Kevin Thomson isn’t the first former footballer to launch an academy. But he concedes there was plenty of scepticism when he announced he was starting one up.
After all, critics took a brief, three-game stint at Tranent Juniors, the team he surprisingly joined after a third spell with Hibs, as evidence of a feckless character unsure what to do following the end of a high-achieving, injury- disrupted senior career.
How wrong could you be?
Thomson has even turned down offers to manage, something that still remains an ambition, in order to push on with his plans. Two clubs, one from League 1, wanted him had he been prepared to give everything up, or at least split his time. But he wasn’t. Not yet.
This week sees the Kevin Thomson Academy celebrate its first birthday. He was thrilled to hear the news recently that one of his private clients, the former Hibs youngster Craig Henderson, has just signed professional terms with Livingston – the first of Thomson’s pupils to go pro.
“They are not coming to come to play for me, they are coming to improve themselves, which can only benefit their clubs,” Thomson says, in answer to those who query whether players already signed to clubs opting for extra coaching from Thomson could create conflict.
Celtic’s Liam Henderson is among those who have hired him for extras, as has Sam Stanton prior to joining Dundee United.
“I lost a Hearts player,” Thomson reveals. “They felt that he should not be working on a Saturday morning. He was a great kid, a great supporter of the academy, but they felt he should not be doing extra. I think everyone should be doing extra. When I was at Rangers, I still paid out of my own pocket to get extra massages for my legs, to try to be the best I can be.
“At Middlesbrough I hired an altitude tent to try to be as fit as I can be, it cost me £10 000. I slept in it for two days.
“I don’t know how you can tell a kid who is 14, and trying to make their way in the game, not to do extra. If he can be guaranteed to have a good career by being wrapped up in cotton wool then fine, but no kid can. They can be dropped like a stone at 16. An extra 45 minutes a week – if you cannot accommodate that then I don’t see how you can progress to accommodate full-time football.”
Few expected Thomson’s academy to get off the ground, never mind reach the stage where he is hiring other coaches. He has invested a five-figure sum. Thomson harboured doubts of his own as he fought battles concerning facilities, or more accurately the lack of available, affordable ones, in Edinburgh.
With Scotland’s World Cup oblivion now confirmed, more navel-gazing is underway. Too few adequate facilities is just one of the complaints, together with the standard of coaching and poor application. Thomson has already railed against the first of these contributing factors in a Scotsman column. Regards the other two, he can do little more.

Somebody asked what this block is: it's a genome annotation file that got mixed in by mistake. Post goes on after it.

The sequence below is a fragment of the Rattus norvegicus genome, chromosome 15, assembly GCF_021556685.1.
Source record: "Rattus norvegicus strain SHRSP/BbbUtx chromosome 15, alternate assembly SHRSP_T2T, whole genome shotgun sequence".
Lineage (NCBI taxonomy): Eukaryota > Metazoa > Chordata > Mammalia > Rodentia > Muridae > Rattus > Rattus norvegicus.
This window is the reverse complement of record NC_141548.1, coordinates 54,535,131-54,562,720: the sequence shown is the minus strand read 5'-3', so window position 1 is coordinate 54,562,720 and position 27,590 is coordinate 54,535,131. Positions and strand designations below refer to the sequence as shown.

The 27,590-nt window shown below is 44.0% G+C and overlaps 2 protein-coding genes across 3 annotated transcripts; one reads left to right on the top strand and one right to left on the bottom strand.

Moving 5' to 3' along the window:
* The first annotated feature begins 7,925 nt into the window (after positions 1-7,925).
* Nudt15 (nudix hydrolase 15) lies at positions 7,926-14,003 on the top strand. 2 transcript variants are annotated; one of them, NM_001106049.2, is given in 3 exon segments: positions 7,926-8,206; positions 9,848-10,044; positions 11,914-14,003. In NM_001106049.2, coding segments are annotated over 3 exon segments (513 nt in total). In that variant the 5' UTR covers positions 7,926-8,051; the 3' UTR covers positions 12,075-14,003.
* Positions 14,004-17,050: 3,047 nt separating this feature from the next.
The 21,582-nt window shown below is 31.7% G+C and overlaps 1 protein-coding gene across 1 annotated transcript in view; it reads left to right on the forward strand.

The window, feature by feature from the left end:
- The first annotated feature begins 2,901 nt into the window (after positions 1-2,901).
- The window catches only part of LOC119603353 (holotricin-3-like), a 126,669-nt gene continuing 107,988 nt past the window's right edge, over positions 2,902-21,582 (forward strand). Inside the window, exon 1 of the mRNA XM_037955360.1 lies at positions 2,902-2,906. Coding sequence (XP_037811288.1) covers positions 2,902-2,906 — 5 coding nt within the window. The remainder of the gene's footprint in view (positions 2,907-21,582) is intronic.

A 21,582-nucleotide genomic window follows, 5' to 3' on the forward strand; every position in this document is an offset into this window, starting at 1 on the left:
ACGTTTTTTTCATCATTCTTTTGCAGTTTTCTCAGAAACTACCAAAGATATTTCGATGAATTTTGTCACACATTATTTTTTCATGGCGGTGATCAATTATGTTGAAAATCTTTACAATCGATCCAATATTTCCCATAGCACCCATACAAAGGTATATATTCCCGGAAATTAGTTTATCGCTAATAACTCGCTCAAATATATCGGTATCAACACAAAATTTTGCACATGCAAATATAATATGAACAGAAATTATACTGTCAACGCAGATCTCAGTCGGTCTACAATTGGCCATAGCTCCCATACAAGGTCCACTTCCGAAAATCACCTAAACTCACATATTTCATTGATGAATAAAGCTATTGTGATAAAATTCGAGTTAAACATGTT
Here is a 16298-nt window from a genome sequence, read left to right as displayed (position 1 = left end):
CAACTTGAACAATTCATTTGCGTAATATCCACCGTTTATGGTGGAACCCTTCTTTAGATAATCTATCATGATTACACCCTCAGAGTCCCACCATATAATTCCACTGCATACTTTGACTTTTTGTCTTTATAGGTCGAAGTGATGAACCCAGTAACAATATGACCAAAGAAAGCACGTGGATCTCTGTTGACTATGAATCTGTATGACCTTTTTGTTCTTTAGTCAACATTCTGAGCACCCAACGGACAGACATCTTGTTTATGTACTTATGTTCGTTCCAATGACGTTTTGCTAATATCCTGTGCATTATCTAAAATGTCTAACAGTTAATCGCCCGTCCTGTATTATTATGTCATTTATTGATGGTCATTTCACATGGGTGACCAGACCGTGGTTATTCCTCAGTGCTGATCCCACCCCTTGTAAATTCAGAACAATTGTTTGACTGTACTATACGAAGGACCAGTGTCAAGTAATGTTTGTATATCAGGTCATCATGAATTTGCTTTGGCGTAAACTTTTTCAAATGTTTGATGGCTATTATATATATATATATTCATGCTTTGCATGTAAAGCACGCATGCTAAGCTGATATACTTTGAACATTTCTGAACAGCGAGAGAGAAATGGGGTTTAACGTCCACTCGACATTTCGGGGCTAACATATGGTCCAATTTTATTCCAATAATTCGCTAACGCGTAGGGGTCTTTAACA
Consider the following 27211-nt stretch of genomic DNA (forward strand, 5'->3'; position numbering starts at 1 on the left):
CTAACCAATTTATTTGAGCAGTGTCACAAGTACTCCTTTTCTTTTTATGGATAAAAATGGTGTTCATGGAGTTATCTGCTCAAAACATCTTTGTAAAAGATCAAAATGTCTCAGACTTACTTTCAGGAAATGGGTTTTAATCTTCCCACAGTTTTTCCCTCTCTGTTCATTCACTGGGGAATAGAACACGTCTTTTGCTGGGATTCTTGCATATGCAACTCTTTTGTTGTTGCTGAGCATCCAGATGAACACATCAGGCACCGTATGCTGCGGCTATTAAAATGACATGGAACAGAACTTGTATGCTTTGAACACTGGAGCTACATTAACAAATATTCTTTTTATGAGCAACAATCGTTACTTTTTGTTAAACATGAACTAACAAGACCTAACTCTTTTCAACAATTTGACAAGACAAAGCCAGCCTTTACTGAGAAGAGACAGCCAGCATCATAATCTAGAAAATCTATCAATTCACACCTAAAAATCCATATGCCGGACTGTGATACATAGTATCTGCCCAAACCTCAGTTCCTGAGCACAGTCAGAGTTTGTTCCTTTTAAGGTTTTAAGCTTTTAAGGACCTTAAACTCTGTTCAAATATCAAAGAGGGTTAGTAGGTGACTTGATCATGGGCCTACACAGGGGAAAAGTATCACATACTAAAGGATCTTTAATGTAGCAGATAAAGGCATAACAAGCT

An A-licence coaching badge holder, he is out there, rain or shine, helping pupils from the age of five upwards. A Uefa Cup finalist with Rangers, he’s as happy working with those who can barely kick a ball, but who want to learn basics, as helping established players improve by the fine margin that could make all the difference.
Thomson started the project “from the back of my car with a bag of balls and some cones – and it’s been seven days a week”.
He was originally planning on having help – from Scott Brown. There is an age difference of only eight months between the pair. But while Brown was tangling with some of the finest midfielders in world football for Celtic against Bayern Munich on Tuesday night, Thomson was taking a training session at Bo’ness United Community Football Club. The friends’ divergent paths are a consequence of Thomson’s horrific injury legacy, including three broken legs. He retired at 31, while Brown’s still going strong. But Thomson found satisfaction in another field, and Brown might one day too.
“The only way I could give the drive and time the academy needed was to be retired,” he says. “Scott will be retired one day but he might go on to become Celtic manager, so the academy will be a million miles away [from his thoughts]. But he might retire and decide he wants to enjoy life and that might create some spare time to be involved with the academy.”
Garry O’Connor, their former Hibs team-mate, is among those trying to establish something similar.
“It’s tough,” says Thomson. “You are putting yourself out there and you sometimes have to go to clubs who have coaches who have a perception of you and maybe did not like you as a player. Or you are taking a group of 7 or 8- year-olds, which is like taking kids in the playground, and is totally different to what I have been used to. You get into the car afterwards and think: that was all over the place!”
He sometimes wonders whether he is just a glorified babysitter. But then the positive feedback makes it all worthwhile, as does something as seemingly minor as watching a child learn how to kick a ball with his instep.
“It is a huge passion,” he says. “I’ve put myself out there to try and be the best coach I can be. When I look back on the year, one I am delighted I have done it, and two, I am very proud.”
On those approaches from two lower-tier clubs, he says: “I don’t want to sound too big for my boots, but it’s not been the right offer for me to give up all the hard work I have done.”
Thomson was also interviewed to be former Rangers manager Pedro Caixinha’s No 3, a close shave given the way things turned out. “I’m proud I’ve been noticed at senior level – that is where I want to get to eventually,” he says.